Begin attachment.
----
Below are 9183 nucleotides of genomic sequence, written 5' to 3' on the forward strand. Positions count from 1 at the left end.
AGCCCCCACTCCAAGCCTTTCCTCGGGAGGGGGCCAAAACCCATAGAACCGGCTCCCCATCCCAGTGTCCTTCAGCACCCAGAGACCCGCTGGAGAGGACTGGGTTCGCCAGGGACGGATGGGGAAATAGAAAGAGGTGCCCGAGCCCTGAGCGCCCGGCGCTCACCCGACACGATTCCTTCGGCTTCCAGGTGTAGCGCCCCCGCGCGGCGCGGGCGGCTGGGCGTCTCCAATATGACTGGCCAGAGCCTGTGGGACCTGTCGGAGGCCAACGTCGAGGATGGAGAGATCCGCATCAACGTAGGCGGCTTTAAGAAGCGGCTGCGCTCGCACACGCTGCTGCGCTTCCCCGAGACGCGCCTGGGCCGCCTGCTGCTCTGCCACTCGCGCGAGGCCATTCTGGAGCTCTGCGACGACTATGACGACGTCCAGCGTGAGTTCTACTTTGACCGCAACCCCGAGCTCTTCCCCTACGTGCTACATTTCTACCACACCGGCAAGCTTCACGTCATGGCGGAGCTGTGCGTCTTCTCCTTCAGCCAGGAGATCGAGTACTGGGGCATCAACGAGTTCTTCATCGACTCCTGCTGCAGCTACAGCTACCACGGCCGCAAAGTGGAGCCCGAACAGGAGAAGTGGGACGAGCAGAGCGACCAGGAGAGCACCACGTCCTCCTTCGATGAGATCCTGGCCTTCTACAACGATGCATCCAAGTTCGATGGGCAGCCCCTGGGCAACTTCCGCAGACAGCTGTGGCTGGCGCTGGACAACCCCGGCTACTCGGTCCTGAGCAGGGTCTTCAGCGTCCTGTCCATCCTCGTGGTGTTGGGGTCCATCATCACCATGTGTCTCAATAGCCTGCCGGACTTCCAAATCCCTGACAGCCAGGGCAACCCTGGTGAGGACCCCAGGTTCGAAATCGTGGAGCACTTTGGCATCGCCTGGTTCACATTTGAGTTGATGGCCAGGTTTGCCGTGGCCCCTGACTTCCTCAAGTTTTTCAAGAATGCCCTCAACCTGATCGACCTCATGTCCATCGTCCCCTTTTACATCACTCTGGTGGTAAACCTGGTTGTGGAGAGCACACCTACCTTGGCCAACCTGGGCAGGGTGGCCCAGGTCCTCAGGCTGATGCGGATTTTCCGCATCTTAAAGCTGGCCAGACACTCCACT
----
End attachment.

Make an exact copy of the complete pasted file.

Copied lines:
Below are 9183 nucleotides of genomic sequence, written 5' to 3' on the forward strand. Positions count from 1 at the left end.
AGCCCCCACTCCAAGCCTTTCCTCGGGAGGGGGCCAAAACCCATAGAACCGGCTCCCCATCCCAGTGTCCTTCAGCACCCAGAGACCCGCTGGAGAGGACTGGGTTCGCCAGGGACGGATGGGGAAATAGAAAGAGGTGCCCGAGCCCTGAGCGCCCGGCGCTCACCCGACACGATTCCTTCGGCTTCCAGGTGTAGCGCCCCCGCGCGGCGCGGGCGGCTGGGCGTCTCCAATATGACTGGCCAGAGCCTGTGGGACCTGTCGGAGGCCAACGTCGAGGATGGAGAGATCCGCATCAACGTAGGCGGCTTTAAGAAGCGGCTGCGCTCGCACACGCTGCTGCGCTTCCCCGAGACGCGCCTGGGCCGCCTGCTGCTCTGCCACTCGCGCGAGGCCATTCTGGAGCTCTGCGACGACTATGACGACGTCCAGCGTGAGTTCTACTTTGACCGCAACCCCGAGCTCTTCCCCTACGTGCTACATTTCTACCACACCGGCAAGCTTCACGTCATGGCGGAGCTGTGCGTCTTCTCCTTCAGCCAGGAGATCGAGTACTGGGGCATCAACGAGTTCTTCATCGACTCCTGCTGCAGCTACAGCTACCACGGCCGCAAAGTGGAGCCCGAACAGGAGAAGTGGGACGAGCAGAGCGACCAGGAGAGCACCACGTCCTCCTTCGATGAGATCCTGGCCTTCTACAACGATGCATCCAAGTTCGATGGGCAGCCCCTGGGCAACTTCCGCAGACAGCTGTGGCTGGCGCTGGACAACCCCGGCTACTCGGTCCTGAGCAGGGTCTTCAGCGTCCTGTCCATCCTCGTGGTGTTGGGGTCCATCATCACCATGTGTCTCAATAGCCTGCCGGACTTCCAAATCCCTGACAGCCAGGGCAACCCTGGTGAGGACCCCAGGTTCGAAATCGTGGAGCACTTTGGCATCGCCTGGTTCACATTTGAGTTGATGGCCAGGTTTGCCGTGGCCCCTGACTTCCTCAAGTTTTTCAAGAATGCCCTCAACCTGATCGACCTCATGTCCATCGTCCCCTTTTACATCACTCTGGTGGTAAACCTGGTTGTGGAGAGCACACCTACCTTGGCCAACCTGGGCAGGGTGGCCCAGGTCCTCAGGCTGATGCGGATTTTCCGCATCTTAAAGCTGGCCAGACACTCCACT